WASHINGTON, D.C. – U.S. Senator Gary Peters (D-MI), Chairman of the Homeland Security and Governmental Affairs Committee, convened a hearing to examine how the rise of domestic terrorism, in particular white supremacist, faith-based, and anti-government extremist violence, has impacted communities across the United States. The hearing was the first of two Peters is convening this week to continue examining the threat of domestic terrorism and needed actions by the federal government to address this significant homeland security threat. The Senator will convene Part II of the hearing on Thursday, August 5, 2021 at 10:15AM.
“In the last few years, our nation has witnessed horrific acts of violence, such as the massacres at the Emanuel African Methodist Episcopal Church in Charleston, the Tree of Life Synagogue in Pittsburgh, and a shopping center in El Paso that targeted Black, Jewish and Latino Americans, respectively. Even more recently, we have seen rising violent attacks on Asian Americans, and a growing anti-government movement that planned and executed an attack on the seat of our democracy earlier this year,” said Peters during his opening statement.
Peters continued: “Communities across the country live in fear that they could be attacked or murdered on the street, in their place of worship, or while going about their daily lives, just because of who they are. I am particularly concerned that these attacks, along with the growing climate of hateful rhetoric, intimidation and targeted violence that we are seeing across the country, are a signal of something worse to come. If the federal government does not take swift action to address this festering threat, I fear we will see more tragic attacks and lose more lives to domestic violent extremism.”
To watch video of Senator Peters’ closing remarks, click here.
The Committee heard from experts representing faith-based, civil rights, and academic and policy research organizations on how violent attacks inspired by white supremacist, faith-based and anti-government ideologies have adversely impacted communities across the nation. At the hearing, Peters raised the need for the federal government to better track data related to domestic terrorism and prioritize their resources and personnel to tackle this grave threat. He also raised concerns about how social media platforms are used to amplify and spread misinformation and hateful rhetoric, which has contributed to real-world violence across communities.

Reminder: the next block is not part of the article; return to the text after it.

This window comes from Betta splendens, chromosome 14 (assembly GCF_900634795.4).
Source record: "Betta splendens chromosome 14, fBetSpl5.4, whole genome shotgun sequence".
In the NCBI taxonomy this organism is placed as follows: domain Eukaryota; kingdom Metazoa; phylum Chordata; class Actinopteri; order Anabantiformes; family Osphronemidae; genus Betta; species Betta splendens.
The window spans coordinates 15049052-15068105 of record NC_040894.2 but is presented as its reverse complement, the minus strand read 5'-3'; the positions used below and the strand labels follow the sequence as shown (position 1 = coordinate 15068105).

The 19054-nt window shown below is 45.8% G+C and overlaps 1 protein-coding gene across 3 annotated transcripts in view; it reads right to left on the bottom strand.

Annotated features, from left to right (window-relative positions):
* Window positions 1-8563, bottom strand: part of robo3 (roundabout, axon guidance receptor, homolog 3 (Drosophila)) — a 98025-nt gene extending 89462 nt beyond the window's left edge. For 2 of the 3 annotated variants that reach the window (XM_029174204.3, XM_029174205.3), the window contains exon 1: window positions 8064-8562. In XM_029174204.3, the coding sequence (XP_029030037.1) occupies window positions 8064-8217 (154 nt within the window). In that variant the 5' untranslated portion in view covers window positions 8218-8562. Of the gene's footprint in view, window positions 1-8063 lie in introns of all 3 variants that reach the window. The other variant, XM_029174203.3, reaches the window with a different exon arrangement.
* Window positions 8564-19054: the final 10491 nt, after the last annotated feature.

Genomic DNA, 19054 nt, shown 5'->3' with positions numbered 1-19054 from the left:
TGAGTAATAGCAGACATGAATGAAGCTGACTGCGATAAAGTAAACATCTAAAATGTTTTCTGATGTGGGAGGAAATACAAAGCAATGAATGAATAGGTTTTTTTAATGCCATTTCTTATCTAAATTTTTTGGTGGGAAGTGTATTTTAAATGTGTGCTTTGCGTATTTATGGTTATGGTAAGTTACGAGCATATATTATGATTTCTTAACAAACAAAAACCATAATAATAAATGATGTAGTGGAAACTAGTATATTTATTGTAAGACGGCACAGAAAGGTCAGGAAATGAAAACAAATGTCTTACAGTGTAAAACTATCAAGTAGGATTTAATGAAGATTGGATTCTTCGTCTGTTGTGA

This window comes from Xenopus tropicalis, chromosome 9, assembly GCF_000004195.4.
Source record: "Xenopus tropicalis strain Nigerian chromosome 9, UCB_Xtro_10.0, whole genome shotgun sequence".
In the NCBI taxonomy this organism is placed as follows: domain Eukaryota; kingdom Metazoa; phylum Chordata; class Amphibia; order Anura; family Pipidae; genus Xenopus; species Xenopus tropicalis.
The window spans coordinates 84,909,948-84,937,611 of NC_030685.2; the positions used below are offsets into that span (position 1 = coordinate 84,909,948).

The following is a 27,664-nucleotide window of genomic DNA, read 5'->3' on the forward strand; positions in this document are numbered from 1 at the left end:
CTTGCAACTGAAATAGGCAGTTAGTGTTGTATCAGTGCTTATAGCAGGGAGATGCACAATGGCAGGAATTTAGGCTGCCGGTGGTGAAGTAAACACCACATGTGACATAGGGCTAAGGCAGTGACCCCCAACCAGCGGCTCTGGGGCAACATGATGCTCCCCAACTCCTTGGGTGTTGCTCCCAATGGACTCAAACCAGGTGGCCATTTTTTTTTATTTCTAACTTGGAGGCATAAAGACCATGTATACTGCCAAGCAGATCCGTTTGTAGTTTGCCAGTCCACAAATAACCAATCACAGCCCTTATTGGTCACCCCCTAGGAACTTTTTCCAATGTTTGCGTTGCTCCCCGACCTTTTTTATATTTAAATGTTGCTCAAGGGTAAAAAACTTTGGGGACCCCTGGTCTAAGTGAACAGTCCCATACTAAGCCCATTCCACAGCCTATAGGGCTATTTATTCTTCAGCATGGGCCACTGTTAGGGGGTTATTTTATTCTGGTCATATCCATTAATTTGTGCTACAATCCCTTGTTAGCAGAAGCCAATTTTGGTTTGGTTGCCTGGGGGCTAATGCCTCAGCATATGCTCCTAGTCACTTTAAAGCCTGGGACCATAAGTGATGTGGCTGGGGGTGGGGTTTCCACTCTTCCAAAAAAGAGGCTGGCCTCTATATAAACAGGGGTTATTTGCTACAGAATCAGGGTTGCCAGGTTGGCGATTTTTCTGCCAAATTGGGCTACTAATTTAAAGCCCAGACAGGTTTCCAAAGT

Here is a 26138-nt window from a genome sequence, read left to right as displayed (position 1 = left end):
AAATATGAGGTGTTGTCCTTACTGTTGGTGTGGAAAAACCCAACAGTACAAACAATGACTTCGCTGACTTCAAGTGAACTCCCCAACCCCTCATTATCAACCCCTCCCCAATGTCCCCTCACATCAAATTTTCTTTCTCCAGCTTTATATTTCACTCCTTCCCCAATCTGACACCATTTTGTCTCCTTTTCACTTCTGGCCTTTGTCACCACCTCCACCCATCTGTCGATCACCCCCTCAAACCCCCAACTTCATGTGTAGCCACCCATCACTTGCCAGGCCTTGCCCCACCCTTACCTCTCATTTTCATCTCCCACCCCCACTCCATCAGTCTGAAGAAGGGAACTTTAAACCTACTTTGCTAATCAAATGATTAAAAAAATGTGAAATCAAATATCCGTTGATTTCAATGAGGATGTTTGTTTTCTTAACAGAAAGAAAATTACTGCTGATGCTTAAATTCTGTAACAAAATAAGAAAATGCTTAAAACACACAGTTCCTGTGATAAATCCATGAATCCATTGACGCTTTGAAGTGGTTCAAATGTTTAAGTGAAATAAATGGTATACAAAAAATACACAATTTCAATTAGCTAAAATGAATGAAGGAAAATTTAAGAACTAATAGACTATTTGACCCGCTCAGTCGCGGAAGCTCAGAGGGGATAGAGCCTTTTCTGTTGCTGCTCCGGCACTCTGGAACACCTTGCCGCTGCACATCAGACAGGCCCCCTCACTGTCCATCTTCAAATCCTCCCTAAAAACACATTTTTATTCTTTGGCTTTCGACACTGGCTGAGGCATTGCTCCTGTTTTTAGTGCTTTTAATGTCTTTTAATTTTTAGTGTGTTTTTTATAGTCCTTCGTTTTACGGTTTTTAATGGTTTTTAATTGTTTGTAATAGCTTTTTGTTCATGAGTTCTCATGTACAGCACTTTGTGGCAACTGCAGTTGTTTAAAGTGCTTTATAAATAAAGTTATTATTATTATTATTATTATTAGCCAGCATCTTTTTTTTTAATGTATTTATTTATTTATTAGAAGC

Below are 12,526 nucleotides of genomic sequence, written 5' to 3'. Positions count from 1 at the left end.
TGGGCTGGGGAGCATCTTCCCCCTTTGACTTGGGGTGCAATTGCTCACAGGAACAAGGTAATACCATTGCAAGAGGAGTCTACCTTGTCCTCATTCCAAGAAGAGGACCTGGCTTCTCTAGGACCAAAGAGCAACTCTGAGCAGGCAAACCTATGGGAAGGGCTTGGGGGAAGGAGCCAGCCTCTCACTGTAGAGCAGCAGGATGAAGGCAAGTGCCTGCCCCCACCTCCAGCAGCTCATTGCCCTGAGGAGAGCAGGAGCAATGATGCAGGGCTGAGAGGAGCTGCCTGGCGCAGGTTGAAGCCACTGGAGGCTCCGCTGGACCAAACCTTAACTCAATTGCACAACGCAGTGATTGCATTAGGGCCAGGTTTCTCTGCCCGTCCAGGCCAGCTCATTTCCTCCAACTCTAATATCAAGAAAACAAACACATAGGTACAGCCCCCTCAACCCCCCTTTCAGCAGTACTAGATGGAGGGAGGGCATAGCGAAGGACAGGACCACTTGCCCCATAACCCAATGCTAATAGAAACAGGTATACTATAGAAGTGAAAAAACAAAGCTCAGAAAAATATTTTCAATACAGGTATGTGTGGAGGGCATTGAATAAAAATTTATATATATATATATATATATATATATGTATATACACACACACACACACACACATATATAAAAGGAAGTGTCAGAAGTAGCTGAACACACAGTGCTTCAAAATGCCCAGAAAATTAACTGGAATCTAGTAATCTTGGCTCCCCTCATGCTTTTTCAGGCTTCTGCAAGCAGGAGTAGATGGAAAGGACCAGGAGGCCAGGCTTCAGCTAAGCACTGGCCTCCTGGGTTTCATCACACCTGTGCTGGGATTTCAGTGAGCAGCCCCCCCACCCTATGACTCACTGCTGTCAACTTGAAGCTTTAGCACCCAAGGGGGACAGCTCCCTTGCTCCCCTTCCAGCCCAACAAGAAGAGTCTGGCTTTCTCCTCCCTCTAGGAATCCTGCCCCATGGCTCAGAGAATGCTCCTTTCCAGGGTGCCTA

The hearing builds on Peters’ longstanding efforts to ensure the federal government is tackling the rising domestic terrorism threat. Earlier this year, Peters convened a hearing to examine the role of the Department of Homeland Security’s Office of Intelligence and Analysis, and what changes are needed to strengthen efforts to protect civil rights and accurately assess domestic terrorism threats facing communities across the country. Peters also released a bipartisan report on the security, planning, and response failures related to the violent and unprecedented attack on the Capitol by domestic terrorists on January 6th. Last Congress, He secured the expansion of a successful grant program to help houses of worship and other nonprofits protect their facilities from potential attacks. In 2019, Peters helped convene the committee’s first domestic terrorism hearing with a focus on white supremacist violence.